Picky Style: Uneven Paragraph Margins

Posted

An illustration of uneven paragraph margins.

A Quick Introduction About This Series

As someone currently working in-house, I spend a lot of time thinking about and experimenting with the myriad different ways my choices affect the design of a project. I can get really picky about details searching for the pinnacle of a design. My desire is to create a final product that works well in every browser, reads comfortably for every user, is flexible and forgiving enough to handle the abuse that hundreds of well-meaning content owners throw at it, and looks good on top of all that. It’s a never-ending process.

This series will probably focus mainly on my current charge, the website for The Evergreen State College. The bulk of the design work has remained pretty consistent for the last couple years, but I continue to make a stream of subtle tweaks from day to day. Other than changing up hero photos on the homepage, I bet most people don’t notice the number of styles that get changed on a weekly basis, much less changes to the underlying structure.

While my portfolio has a pretty good overview of the project, I want to take some time to talk about some of the smaller—even micro—design decisions that I made, just to bring a modest bit of attention to the sheen of sweat on these details. Thus, here is my first attempt.

Uneven Paragraph Margins

The Problem: Detached Headings

Early on in the design of The Evergreen State College website, my boss told me she didn’t like how far away headings seemed to be from their content. My initial solution was to close up the space by removing the margins between them, but I wasn’t too keen on sacrificing the nice white space in the design. With no margins between them, the content felt too cramped.

The Solution: Uneven Paragraph Margins

I ultimately settled on setting the bottom paragraph margin to 15 pixels, and the top margin to 7.5 pixels. The result is that the first paragraph will have a small top margin, but because of collapsing margins, all of the following paragraphs will have a consistent 15 pixels between them. (See the image above.)

If margins collapse to equal the greater number, then you may think there’s no point to making them uneven. However, the benefit of this system becomes visible when I mix the paragraphs with my headings. That’s because each of my headings, h1 through h6, have their bottom margins set to 7.5 pixels. Those bottom margins collapse with my paragraphs’ top margins, which brings my headings closer to my paragraphs.

Heading margins, too, are uneven.

It’s a fairly uncommon solution, but it works really well! It negotiates the problem between headings being too far from their content, or too cozy to be comfortable. The uneven margins method connect headings to their content, but still leaves breathing room between them.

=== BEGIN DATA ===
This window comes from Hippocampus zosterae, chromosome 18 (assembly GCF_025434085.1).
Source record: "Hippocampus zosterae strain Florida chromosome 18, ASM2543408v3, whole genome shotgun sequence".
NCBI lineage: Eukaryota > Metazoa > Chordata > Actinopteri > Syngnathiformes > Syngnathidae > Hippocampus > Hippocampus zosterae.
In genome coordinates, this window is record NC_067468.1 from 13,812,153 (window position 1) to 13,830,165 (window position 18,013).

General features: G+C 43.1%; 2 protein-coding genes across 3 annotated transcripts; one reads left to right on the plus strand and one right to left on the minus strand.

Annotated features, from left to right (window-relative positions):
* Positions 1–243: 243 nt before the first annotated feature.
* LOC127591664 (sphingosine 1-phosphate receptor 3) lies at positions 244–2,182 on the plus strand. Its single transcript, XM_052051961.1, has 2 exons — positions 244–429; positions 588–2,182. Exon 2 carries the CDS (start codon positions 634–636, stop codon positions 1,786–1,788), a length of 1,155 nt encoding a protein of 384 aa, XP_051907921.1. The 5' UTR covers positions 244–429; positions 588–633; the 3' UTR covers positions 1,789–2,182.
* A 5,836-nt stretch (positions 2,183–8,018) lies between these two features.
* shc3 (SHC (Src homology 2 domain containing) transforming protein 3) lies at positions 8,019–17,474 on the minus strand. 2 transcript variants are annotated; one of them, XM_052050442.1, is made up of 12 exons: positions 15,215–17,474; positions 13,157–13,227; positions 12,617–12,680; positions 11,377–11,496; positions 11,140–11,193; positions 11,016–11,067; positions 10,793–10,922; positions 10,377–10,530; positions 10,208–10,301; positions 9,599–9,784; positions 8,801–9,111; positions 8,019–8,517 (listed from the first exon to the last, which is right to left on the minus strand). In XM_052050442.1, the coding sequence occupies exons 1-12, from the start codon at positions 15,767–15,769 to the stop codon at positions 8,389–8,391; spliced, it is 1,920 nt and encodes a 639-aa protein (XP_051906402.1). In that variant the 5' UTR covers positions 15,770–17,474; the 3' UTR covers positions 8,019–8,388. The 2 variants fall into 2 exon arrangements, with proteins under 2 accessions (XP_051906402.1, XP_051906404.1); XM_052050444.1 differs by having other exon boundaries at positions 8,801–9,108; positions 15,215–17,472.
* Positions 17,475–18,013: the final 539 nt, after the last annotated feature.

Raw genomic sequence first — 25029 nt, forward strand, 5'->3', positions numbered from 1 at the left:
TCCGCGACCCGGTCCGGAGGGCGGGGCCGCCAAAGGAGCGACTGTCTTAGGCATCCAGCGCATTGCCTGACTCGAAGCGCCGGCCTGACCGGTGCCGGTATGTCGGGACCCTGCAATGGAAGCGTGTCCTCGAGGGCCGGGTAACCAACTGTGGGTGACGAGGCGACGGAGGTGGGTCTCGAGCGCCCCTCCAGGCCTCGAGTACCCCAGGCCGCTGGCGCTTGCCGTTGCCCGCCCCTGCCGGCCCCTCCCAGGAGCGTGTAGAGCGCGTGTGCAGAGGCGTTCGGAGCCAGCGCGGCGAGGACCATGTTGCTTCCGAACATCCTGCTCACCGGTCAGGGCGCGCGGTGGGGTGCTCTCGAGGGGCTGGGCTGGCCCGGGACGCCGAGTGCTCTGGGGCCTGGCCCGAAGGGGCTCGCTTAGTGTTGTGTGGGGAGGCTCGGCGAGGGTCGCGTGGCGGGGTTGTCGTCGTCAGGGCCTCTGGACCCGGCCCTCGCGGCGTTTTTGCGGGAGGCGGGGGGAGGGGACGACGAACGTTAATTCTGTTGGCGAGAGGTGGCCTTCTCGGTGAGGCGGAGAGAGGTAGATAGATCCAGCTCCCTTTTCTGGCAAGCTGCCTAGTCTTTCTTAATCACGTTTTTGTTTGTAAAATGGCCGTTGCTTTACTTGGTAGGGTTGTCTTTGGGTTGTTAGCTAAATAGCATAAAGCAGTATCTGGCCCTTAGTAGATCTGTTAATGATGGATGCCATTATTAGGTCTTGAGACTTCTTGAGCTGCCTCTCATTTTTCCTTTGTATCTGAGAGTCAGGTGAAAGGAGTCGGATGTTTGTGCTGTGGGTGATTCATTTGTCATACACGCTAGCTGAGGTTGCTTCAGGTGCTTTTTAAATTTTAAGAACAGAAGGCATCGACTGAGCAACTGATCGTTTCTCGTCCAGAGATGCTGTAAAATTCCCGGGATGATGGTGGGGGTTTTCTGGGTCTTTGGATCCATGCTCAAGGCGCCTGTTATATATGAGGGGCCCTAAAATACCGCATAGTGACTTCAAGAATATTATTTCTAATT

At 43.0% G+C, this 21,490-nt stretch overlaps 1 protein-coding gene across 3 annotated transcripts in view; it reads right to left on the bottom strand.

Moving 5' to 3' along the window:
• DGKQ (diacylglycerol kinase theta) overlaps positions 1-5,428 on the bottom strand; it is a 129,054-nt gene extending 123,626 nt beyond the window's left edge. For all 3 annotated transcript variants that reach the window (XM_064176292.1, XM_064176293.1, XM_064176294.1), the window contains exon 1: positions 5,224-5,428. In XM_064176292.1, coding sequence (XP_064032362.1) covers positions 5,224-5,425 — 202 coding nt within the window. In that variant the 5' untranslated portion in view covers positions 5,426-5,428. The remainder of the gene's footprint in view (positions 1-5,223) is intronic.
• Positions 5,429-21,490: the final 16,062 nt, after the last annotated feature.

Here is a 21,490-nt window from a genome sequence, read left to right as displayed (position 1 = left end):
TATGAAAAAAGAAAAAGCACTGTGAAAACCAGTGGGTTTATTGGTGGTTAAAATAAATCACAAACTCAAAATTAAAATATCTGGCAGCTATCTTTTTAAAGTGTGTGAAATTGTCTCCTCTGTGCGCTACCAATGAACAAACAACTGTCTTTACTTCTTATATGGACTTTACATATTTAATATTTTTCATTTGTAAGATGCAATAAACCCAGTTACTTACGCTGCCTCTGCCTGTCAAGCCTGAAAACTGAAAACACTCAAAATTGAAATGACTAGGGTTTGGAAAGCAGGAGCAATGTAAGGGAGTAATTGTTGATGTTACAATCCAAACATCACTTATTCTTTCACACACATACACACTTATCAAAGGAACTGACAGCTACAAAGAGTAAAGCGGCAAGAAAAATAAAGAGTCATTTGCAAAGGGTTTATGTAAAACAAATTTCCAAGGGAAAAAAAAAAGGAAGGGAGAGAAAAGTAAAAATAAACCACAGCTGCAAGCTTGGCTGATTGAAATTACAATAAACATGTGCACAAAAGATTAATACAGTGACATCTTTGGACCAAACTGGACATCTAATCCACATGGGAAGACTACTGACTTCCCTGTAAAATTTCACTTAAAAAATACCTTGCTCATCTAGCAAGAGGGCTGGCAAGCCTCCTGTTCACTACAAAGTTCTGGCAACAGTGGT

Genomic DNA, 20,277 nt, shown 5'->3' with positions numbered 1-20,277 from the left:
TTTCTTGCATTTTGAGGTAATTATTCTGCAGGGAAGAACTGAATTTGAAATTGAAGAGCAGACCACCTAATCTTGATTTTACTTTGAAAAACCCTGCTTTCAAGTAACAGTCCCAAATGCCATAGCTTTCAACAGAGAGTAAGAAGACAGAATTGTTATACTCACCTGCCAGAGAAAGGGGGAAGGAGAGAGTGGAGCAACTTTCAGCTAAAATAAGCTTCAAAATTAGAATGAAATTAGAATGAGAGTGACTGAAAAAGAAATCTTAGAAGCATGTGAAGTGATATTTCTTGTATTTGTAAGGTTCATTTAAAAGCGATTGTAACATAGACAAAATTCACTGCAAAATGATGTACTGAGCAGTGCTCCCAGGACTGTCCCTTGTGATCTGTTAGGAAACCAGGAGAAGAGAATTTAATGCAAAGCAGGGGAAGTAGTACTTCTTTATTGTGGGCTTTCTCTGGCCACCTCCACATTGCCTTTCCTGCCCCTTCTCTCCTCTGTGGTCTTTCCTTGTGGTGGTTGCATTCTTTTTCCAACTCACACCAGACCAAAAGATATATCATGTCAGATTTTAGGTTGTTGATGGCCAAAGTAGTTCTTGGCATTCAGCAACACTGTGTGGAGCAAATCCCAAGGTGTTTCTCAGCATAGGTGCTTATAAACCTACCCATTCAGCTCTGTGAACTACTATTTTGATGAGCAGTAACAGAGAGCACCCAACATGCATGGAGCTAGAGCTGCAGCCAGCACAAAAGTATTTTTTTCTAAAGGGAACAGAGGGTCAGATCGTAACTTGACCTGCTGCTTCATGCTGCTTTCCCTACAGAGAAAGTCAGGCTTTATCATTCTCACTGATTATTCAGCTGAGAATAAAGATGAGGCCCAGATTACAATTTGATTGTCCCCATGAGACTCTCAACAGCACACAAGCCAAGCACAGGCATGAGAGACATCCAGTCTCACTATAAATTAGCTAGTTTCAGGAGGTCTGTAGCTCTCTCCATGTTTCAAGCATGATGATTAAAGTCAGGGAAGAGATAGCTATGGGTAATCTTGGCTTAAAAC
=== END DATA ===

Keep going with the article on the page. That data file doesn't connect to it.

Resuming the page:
Headings will also have generous top margins, usually ranging from 30 to 45 pixels, which means the system leaves ample space between multiple headings, like in instances when I have an h3 directly following an h2.

Multiple headings, stacked on top of each other, break up blocks of text and still look nice.

I admit, I don’t typically go around inspecting the paragraph margins in the designs of others, but so far I’ve not noticed anybody else doing margins quite like this. Of course, that’s not to claim I invented the concept—I actually appropriated it from Mark Boulton’s table CSS.

To recap, uneven margins maintain the association between headings and content, while still providing enough space for the eye to find rest.

That wraps that up. Again, this is the first of a series I’m planning, with at least three more brief articles already in the works. If you liked it, let me know, and if there’s something specific you want to hear about, please request it in the comments below, or, if they’re already closed, get at me on Twitter.

Coming up next: vertical cadence and line-height.

Addendum

Though I represented my margins in pixels here, I style with ems and rems, because of their proportional sizing power. I admit that I do sometimes question the value of these relative units since we now live in the days where pixel values (technically a relative unit, anyway) and browser zooms have pretty consistent behavior. I couldn’t say for sure, but in the meantime, I’ll keep plugging away with what works for me. Just, someone let me know if I get into cargo cult territory.

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